WATER CHILDREN by Ellen S. Jaffe
by Steven McCabe
Buddhist women may sometimes have special prayers and shrines for babies
who are miscarried or aborted, whom they call “water children.”
Water child, I bring you
chrysanthemums, ripe pears,
coloured ribbons to tie up my prayers.
You live, still, floating in some sunless sea
out of reach out of reach.
I call you by name, but you
are too far away
and you have not yet learned
how to hear.
I am the water child.
I am a lump of sugar dissolved in a bowl of green tea,
next to these white chrysanthemums and red ribbons.
I am a small pool, with one goldfish swimming in circles.
I am a humming-bird’s tongue, double-dipped in nectar.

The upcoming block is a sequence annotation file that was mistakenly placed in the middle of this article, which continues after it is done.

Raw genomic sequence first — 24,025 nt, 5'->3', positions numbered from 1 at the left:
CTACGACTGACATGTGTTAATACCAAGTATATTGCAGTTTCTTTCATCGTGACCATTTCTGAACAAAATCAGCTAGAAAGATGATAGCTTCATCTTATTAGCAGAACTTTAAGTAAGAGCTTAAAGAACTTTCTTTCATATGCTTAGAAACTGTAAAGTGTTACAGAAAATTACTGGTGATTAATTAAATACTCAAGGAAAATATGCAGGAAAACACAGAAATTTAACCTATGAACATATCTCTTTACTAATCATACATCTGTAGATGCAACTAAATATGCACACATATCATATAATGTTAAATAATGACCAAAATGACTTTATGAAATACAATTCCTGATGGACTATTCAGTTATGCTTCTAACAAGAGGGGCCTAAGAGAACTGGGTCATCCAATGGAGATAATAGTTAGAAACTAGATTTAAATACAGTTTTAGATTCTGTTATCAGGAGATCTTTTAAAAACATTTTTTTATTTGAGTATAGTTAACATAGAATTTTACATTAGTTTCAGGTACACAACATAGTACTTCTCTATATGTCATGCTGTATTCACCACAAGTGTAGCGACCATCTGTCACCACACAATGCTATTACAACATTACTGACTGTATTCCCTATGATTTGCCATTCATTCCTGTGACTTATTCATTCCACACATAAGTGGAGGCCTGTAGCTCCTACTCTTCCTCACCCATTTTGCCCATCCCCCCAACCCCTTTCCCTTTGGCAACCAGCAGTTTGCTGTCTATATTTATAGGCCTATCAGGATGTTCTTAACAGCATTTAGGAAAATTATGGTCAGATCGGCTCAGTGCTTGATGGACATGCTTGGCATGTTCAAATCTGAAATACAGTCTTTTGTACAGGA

Do not be sad.
I am not angry at you.
See, I will kiss you there, there,
nectar-wet kisses so another child
My kiss is a tiny moth,
a mayfly that lives only one day.
Someday, you will forget me
but not yet, not now.
I need you to water the white chrysanthemums.
I need the red ribbon connecting us, heart to heart
as it did once,
while I lay sleeping underwater
inside your skin.
I will sing you a lullaby,
braid the prayer-ribbons, red and green,
around this pear.
You could be the child inside the peach-pit
who accomplishes great deeds,
kills the raging monsters causing havoc
in the kingdom of my dreams.
Timimoto, Tom Thumb, Thumbelina
my bushel of tears my water child.
Ellen S. Jaffe writes poetry & fiction and teaches writing, and makes her home in Hamilton, Ontario.